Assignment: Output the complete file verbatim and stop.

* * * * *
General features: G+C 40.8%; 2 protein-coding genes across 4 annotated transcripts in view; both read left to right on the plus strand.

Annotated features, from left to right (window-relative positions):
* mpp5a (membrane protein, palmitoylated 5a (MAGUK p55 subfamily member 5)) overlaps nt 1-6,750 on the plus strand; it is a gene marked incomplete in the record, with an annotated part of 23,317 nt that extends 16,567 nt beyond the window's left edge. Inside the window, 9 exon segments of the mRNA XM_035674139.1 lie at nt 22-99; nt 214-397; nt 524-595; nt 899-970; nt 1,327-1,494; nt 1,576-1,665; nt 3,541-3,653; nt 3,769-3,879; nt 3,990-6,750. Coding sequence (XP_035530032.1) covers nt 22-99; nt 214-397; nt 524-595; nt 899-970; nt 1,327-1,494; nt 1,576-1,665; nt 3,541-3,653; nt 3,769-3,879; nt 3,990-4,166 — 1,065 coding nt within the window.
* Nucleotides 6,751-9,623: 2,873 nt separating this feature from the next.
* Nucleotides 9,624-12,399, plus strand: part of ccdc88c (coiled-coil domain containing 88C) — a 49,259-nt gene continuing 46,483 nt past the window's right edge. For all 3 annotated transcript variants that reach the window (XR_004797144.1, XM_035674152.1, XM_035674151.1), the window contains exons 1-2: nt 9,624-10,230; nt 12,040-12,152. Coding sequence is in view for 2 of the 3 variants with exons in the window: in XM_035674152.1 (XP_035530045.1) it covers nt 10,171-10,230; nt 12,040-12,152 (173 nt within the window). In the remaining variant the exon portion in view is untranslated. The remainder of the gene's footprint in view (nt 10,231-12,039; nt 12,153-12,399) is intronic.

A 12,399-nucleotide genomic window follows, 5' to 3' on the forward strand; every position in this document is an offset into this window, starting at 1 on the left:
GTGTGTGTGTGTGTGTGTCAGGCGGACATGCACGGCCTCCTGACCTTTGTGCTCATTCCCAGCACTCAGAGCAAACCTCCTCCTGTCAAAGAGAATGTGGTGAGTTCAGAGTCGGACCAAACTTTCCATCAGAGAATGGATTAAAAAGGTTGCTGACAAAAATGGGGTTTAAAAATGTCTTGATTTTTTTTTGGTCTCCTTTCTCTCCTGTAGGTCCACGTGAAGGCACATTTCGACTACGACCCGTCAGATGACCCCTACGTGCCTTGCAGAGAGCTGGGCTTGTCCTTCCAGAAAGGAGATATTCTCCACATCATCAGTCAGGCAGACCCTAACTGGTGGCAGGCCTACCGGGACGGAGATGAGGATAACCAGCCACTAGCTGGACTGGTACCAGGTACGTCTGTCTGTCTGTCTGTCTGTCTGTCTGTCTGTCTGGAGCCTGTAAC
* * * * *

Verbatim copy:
General features: G+C 40.8%; 2 protein-coding genes across 4 annotated transcripts in view; both read left to right on the plus strand.

Annotated features, from left to right (window-relative positions):
* mpp5a (membrane protein, palmitoylated 5a (MAGUK p55 subfamily member 5)) overlaps nt 1-6,750 on the plus strand; it is a gene marked incomplete in the record, with an annotated part of 23,317 nt that extends 16,567 nt beyond the window's left edge. Inside the window, 9 exon segments of the mRNA XM_035674139.1 lie at nt 22-99; nt 214-397; nt 524-595; nt 899-970; nt 1,327-1,494; nt 1,576-1,665; nt 3,541-3,653; nt 3,769-3,879; nt 3,990-6,750. Coding sequence (XP_035530032.1) covers nt 22-99; nt 214-397; nt 524-595; nt 899-970; nt 1,327-1,494; nt 1,576-1,665; nt 3,541-3,653; nt 3,769-3,879; nt 3,990-4,166 — 1,065 coding nt within the window.
* Nucleotides 6,751-9,623: 2,873 nt separating this feature from the next.
* Nucleotides 9,624-12,399, plus strand: part of ccdc88c (coiled-coil domain containing 88C) — a 49,259-nt gene continuing 46,483 nt past the window's right edge. For all 3 annotated transcript variants that reach the window (XR_004797144.1, XM_035674152.1, XM_035674151.1), the window contains exons 1-2: nt 9,624-10,230; nt 12,040-12,152. Coding sequence is in view for 2 of the 3 variants with exons in the window: in XM_035674152.1 (XP_035530045.1) it covers nt 10,171-10,230; nt 12,040-12,152 (173 nt within the window). In the remaining variant the exon portion in view is untranslated. The remainder of the gene's footprint in view (nt 10,231-12,039; nt 12,153-12,399) is intronic.

A 12,399-nucleotide genomic window follows, 5' to 3' on the forward strand; every position in this document is an offset into this window, starting at 1 on the left:
GTGTGTGTGTGTGTGTGTCAGGCGGACATGCACGGCCTCCTGACCTTTGTGCTCATTCCCAGCACTCAGAGCAAACCTCCTCCTGTCAAAGAGAATGTGGTGAGTTCAGAGTCGGACCAAACTTTCCATCAGAGAATGGATTAAAAAGGTTGCTGACAAAAATGGGGTTTAAAAATGTCTTGATTTTTTTTTGGTCTCCTTTCTCTCCTGTAGGTCCACGTGAAGGCACATTTCGACTACGACCCGTCAGATGACCCCTACGTGCCTTGCAGAGAGCTGGGCTTGTCCTTCCAGAAAGGAGATATTCTCCACATCATCAGTCAGGCAGACCCTAACTGGTGGCAGGCCTACCGGGACGGAGATGAGGATAACCAGCCACTAGCTGGACTGGTACCAGGTACGTCTGTCTGTCTGTCTGTCTGTCTGTCTGTCTGTCTGGAGCCTGTAAC